We were all Anna Attinga Frafra once

Luis Alberto de Cuenca

Anna Attinga Frafra, Acra, Ghana

Paul Strand
Anna Attinga Frafra, Acra, Ghana, 1964
Fundación MAPFRE Collections
©
Aperture Foundation Inc., Paul Strand Archive

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It was in 1964 when the great Paul Strand walked around Accra, the capital of Ghana, in search of “pure photography”, in the same way that our Juan Ramón Jiménez did never ceased to look for his counterpart, “pure poetry”, throughout his existence. And it is neither coincidental nor idle that the poet from Moguer appears in this wonderful portrait that Strand made of a beautiful Ghanaian girl, because Juan Ramón, who was often in love, would have fallen in love with the girl in the photograph as soon as he saw her. Ghana had recently become independent at the time, with the mythical Kwame Nkrumah as the undisputed leader of this country in the Gulf of Guinea, bordering Côte d’Ivoire, Burkina Faso and Togo. In 1964 I was thirteen years old and was fascinated by geographical and historical atlases. Which is the same as declaring, loud and clear, that I was passionate about History and Geography. But I did not know that a single “pure photograph” by Strand could tell me much more about a country than a hundred maps of the country together.

Strand’s girl from Ghana, shown in the photo from the waist up, is carrying three books on her head. It is not difficult to find signs of the perfect balance with which native African women can carry anything on their heads without it dropping them. But pay attention: the item young woman carries on her head is not a jar or similar but three books, a symbol of the full incorporation into the universe of culture of a population striving to become equal with its contemporaries from other latitudes. We should remember, however, that becoming equal is not humiliating at all. Humanity began in Africa and we all had a dark complexion until the migrations from Africa to the rest of the world caused the changes that resulted in the different races today. We were born in Africa, and this ancestral trait is not difficult to corroborate if one travels around the African continent with eyes wide open and without prejudices of any kind.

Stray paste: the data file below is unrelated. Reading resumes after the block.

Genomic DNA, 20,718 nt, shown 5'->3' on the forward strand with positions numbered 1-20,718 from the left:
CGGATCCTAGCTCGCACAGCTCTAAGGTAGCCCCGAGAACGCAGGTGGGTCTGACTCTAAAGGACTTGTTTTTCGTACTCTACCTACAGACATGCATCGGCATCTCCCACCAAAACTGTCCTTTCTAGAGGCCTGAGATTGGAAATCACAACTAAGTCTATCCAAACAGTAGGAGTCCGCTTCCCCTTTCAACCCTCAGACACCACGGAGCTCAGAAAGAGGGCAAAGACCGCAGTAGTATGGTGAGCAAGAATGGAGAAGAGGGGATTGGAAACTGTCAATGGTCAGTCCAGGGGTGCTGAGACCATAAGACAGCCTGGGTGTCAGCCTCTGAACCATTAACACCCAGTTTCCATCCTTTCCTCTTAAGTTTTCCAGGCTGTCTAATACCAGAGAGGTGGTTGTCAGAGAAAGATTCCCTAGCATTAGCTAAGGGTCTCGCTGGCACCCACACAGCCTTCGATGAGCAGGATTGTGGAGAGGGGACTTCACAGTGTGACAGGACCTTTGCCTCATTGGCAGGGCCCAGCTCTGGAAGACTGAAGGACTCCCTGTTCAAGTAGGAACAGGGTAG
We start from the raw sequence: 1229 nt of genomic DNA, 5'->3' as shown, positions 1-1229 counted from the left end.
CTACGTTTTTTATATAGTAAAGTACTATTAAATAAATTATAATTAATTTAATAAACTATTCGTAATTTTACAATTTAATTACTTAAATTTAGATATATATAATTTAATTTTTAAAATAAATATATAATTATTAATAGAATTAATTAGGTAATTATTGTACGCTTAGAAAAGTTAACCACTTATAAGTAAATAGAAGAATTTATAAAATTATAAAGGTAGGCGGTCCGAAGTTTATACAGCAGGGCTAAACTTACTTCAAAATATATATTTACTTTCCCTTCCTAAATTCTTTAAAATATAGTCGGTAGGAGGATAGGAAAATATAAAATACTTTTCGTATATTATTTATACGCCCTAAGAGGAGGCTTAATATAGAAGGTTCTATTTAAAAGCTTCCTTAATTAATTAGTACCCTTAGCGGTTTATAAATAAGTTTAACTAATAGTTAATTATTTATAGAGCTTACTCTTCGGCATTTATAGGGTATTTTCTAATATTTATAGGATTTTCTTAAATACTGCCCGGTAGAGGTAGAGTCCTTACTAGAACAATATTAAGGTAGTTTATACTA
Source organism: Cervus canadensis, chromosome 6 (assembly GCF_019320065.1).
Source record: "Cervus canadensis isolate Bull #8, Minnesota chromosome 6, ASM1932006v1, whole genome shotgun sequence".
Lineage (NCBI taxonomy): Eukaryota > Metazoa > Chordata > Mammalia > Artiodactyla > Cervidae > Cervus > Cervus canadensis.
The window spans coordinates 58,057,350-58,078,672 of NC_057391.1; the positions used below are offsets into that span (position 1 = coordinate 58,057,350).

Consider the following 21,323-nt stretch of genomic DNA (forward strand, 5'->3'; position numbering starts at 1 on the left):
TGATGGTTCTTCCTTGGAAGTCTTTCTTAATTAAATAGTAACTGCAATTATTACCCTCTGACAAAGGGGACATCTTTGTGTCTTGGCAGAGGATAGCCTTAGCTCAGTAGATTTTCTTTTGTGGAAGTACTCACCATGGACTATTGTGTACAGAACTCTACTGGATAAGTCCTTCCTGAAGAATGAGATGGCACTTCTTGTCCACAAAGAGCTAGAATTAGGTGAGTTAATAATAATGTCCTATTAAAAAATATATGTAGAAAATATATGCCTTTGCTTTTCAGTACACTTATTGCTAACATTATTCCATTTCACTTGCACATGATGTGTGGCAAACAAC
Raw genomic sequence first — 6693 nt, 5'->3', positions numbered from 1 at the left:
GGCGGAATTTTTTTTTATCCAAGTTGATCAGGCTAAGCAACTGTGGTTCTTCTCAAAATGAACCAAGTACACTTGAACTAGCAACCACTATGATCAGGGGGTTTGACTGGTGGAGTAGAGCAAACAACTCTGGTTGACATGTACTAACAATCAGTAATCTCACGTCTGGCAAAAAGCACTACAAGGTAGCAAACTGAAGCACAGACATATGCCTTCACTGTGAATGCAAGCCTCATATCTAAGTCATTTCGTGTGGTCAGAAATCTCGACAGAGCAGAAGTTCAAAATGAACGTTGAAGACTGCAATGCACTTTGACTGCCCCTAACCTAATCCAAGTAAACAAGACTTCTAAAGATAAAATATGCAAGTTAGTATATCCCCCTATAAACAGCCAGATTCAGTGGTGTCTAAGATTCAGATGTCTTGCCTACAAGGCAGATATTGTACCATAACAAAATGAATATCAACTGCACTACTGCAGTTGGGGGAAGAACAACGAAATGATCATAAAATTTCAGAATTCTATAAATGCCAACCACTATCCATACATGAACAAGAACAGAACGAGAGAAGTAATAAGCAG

Hence, we were all Anna Attinga Frafra once. Even if we can’t carry on our heads those three books that Anna carries on her’s with the tribal security, cheekiness, primitive innocence and elegance which characterizes her. Oh, and I was able to read some of the writing on the spine of the volume above the others: A Year of Life. I ask myself what that book is about.

Luis Alberto de Cuenca is a poet, philologist, essayist and translator. Full member of the Royal Academy of History.